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SR Batteries Fokker Eindecker E1

May 02, 2015

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Airfield Models ( the SR Batteries 1/4 Scale Fokker Eindecker E1

This model is unfinished.  It is done to fly and could be done forever but there are a few more things I want to do.

  • Black gusset plates (I don't know what they're really called) on the outside of the rear fuselage.  I could not find a clear enough photo to show me what they look like so I've left them off for now.  I will probably print them on cardstock, cut them out, bend them, touch up the edges with a marker and then clear coat them after they are glued in place.

  • Redo the steps for the pilot to enter the aircraft.  They're too small in cross-section and basically invisible.  There are a lot of ways it can be done easily.

  • Fix the blemish on the pilot's left cheek.  I'm not sure how to do it, but I have a painter friend who can tell me if I should attempt it and how or if it's better left alone and we call it a scar from close shot by an enemy aircraft.

Update 08/04/2007.  None of the above items have been addressed and probably never will be.  The plane is done.

I will post updated photos if more work is completed.


Aces of Iron Pilot

Aces of Iron German WWI PilotThe pilot is made by Aces of Iron specifically for this kit.  The sculpting is superb.  The pilot looks very realistic although he's a little too old.  That doesn't bother me because I don't like seeing kids in fighter planes.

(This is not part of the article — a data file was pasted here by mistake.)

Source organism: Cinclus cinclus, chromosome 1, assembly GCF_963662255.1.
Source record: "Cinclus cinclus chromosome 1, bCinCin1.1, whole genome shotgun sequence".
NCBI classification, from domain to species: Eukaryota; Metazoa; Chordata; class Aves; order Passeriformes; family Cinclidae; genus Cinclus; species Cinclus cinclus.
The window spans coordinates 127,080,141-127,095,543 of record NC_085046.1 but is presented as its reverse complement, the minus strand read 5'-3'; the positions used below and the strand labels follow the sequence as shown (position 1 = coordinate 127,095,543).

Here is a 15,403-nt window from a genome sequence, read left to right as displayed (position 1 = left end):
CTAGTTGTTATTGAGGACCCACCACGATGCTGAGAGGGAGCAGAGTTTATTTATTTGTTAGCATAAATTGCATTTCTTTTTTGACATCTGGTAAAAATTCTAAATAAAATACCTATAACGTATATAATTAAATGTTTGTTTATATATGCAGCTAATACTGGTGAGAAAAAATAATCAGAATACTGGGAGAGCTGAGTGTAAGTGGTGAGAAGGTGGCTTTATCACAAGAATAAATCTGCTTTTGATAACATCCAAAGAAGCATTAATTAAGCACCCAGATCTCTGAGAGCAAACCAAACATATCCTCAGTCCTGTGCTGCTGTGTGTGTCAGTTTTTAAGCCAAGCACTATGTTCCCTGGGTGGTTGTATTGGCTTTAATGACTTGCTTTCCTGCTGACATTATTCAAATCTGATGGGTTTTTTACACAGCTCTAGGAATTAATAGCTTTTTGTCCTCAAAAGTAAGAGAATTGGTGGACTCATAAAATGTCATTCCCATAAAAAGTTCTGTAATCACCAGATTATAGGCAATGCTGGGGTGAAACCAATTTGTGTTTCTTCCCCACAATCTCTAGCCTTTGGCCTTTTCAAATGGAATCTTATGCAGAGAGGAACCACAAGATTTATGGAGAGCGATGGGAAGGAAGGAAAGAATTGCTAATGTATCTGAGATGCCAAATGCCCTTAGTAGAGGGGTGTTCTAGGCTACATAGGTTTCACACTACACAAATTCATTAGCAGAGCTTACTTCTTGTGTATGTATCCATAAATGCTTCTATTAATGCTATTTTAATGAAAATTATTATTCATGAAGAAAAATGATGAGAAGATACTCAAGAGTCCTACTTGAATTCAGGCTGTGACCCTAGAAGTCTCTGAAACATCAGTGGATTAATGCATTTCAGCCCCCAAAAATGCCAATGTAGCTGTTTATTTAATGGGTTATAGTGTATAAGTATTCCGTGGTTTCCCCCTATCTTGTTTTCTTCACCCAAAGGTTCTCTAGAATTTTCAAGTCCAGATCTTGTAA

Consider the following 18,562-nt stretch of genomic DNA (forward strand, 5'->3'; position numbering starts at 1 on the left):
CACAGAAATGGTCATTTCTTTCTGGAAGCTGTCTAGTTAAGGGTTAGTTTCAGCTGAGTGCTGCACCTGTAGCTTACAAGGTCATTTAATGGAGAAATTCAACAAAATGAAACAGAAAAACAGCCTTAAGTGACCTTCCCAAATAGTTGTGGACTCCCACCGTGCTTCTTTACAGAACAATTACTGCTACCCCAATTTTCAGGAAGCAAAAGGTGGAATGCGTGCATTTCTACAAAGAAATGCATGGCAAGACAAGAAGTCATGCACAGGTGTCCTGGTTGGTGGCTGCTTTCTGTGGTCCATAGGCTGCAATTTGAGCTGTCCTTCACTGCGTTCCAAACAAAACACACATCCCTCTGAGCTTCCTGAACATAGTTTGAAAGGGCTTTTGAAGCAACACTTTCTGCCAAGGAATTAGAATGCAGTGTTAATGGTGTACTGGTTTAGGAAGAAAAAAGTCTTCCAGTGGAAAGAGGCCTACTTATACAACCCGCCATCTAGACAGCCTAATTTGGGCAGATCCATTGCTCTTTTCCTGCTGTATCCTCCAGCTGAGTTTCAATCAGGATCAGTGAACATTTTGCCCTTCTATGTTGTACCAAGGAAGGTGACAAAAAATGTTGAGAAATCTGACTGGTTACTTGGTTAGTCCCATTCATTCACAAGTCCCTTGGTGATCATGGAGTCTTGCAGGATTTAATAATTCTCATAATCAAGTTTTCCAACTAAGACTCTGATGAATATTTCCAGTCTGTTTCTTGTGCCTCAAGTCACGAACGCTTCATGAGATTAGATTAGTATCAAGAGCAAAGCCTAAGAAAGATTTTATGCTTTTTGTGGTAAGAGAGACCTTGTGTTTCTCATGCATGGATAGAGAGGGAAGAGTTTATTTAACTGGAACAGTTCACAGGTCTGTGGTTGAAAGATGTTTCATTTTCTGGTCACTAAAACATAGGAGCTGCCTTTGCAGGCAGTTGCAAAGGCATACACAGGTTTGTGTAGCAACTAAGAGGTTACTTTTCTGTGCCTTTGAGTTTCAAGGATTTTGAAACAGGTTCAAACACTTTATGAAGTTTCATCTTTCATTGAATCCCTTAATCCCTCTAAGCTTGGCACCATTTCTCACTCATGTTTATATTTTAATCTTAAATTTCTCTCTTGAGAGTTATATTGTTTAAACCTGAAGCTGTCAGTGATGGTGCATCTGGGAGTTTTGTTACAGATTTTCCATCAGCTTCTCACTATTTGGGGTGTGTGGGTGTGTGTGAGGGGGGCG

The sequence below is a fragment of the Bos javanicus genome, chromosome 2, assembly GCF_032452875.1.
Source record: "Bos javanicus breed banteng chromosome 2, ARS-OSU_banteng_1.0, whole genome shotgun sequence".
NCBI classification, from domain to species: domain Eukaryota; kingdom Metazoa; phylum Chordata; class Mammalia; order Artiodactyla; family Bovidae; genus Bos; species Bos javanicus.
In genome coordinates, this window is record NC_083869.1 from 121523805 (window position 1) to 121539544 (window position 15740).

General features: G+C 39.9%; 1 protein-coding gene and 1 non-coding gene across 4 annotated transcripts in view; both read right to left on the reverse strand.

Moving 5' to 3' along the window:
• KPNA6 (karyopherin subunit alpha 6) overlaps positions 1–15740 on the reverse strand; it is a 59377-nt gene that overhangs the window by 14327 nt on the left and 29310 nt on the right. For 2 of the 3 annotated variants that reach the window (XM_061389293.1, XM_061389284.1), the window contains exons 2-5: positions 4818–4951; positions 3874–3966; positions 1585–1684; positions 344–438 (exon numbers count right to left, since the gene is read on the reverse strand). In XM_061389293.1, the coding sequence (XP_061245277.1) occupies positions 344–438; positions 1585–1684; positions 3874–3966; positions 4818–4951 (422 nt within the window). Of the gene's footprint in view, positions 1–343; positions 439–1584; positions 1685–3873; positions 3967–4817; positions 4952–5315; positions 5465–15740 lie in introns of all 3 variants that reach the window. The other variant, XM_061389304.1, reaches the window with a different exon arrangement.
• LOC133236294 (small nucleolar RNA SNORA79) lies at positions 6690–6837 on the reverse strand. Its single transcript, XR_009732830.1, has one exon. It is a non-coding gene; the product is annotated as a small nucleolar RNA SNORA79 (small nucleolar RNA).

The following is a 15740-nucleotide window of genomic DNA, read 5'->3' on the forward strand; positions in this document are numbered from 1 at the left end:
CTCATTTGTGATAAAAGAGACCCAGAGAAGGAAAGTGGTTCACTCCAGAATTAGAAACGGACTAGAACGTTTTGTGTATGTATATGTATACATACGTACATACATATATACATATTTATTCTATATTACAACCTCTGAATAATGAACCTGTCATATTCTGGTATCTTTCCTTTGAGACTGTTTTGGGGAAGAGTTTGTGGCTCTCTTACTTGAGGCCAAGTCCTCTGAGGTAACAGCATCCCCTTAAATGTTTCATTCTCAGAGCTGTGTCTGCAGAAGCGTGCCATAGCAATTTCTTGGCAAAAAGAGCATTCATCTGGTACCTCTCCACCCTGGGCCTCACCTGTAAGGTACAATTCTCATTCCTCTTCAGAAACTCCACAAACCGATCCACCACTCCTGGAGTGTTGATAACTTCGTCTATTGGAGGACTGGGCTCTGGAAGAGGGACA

I began by cutting a base from scrap lite-ply to glue inside the pilot.  I spot glued it with medium CA and then made a fillet from micro-balloons mixed with epoxy.

To give the mounting bolts more to bite into, I glued three punch-outs from the lite-ply ribs to the bottom of the base.  The holes were drilled and tapped for 6-32 nylon bolt studs (bolt head cut off).  I didn't glue the studs in the pilot because I clamped alligator clips to them so the pilot could be manipulated while painting.

When the pilot was complete, the studs were discarded and replaced with new ones which were glued in place with thin CA.  In retrospect, I probably should have glued the studs in place with silicone so they could be removed more easily if necessary.

I began painting by airbrushing a faded black enamel overall except the face.  The face began with a base coat of flesh colored enamel.

The uniform had several washes applied of various colors mostly gray, black and burnt sienna.  After the washes were thoroughly dry I dry-brushed using medium gray.  The buttons and accouterments were painted using various grays followed by black washes and lighter gray dry-brushing.

The face was painted using the technique recommended by the Aces of Iron website.  I didn't like how theirs turned out because I thought it was too ruddy, but the basic idea applies.  I just removed more red before continuing by dry-brushing downward to leave red in shadow areas.  I also added some washes to darken creases around the eyes and shadows around the edges of the pilot's face and neck.

About a year and a half after completing this model Mike brought me the pilot whose head was almost completely detached.  The back of the neck was the only part still holding it together.  I used a small amount of thin cyanoacrylate to glue the head back together.  I then cut a hole in the base and reinforced the area with epoxy and chopped fiberglass.

Also see


Williams Brothers 1/4 scale Spandau machine gun